Searching for “best Sims 4 expansions” seems like a great idea. After all, if you’re spending money on DLC surely you want the best? The problem is ‘the best’ is completely and utterly variable. A list of the best value expansions from someone who is all about gameplay will be completely different from that of a player who focuses on building.
How you play the game and which aspect of it you enjoy the most has a huge effect on which DLC you prefer. This doesn’t just apply to expansions either, but also to game and stuff packs. Opinions are naturally variable but adding in the sandbox element of The Sims franchise, increases this variation hugely.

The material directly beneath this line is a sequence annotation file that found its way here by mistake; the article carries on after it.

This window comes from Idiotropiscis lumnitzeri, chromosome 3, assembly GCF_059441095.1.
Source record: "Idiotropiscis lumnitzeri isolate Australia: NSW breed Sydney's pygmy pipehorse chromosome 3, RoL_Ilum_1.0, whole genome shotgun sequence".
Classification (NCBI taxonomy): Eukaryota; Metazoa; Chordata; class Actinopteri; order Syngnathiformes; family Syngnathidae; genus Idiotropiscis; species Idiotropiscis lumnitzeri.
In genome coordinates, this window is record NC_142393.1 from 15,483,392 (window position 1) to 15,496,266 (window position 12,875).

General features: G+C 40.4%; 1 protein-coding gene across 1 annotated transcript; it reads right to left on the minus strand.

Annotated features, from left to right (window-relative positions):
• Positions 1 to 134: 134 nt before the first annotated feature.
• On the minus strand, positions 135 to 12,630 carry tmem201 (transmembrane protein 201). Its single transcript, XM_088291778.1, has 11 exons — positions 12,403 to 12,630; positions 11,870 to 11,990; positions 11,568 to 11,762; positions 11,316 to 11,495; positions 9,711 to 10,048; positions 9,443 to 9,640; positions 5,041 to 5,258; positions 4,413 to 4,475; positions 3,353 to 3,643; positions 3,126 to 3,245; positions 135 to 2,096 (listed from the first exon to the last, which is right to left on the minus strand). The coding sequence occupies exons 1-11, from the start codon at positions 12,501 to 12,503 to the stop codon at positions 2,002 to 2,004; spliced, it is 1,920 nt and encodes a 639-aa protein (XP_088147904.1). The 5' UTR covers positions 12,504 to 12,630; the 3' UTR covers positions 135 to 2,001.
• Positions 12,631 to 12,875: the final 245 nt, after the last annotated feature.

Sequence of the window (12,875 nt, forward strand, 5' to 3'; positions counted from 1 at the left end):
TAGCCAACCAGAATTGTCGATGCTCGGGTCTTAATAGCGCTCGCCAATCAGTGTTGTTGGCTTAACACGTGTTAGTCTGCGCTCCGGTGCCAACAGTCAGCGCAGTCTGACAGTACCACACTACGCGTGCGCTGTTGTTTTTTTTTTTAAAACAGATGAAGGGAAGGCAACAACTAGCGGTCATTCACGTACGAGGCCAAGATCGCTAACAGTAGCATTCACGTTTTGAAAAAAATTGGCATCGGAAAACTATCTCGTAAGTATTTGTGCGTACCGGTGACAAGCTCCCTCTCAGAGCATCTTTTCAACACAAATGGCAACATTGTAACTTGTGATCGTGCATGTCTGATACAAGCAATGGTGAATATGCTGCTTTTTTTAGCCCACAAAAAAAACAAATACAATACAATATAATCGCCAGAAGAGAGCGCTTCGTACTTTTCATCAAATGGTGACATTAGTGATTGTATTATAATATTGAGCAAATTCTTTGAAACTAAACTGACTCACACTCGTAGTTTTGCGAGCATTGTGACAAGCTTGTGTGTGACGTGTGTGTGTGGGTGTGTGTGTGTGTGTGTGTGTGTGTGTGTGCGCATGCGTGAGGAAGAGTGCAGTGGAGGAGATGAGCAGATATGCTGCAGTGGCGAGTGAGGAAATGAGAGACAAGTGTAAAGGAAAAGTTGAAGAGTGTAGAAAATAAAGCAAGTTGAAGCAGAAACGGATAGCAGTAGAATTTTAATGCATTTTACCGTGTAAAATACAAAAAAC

The Sims 4 Can Be Enjoyed In Different Ways
The beauty of The Sims 4 is that there is no ‘right’ way to play the game. Due to its sandbox nature, players gain enjoyment from the franchise in a huge range of ways. Some spend hours in create a sim, editing and styling their perfect family, while others prefer to put their time into making their house just right. There are also players who focus entirely on gameplay, often using the gallery or save files released by other players to find Sims and builds that catch their eye. Finally, some players enjoy a mix of different aspects of the game, maybe taking on player-created challenges.
Natural variations in opinion combined with different gameplay styles mean that there’s no real way to narrow down what you’ll enjoy based on someone else’s best list. As a long-term fan of the franchise, I’ve found that my opinions differ wildly from others. Expansions I adore and feel contain huge depth, such as Island Living, others have deemed lacking in meaningful content or uninteresting.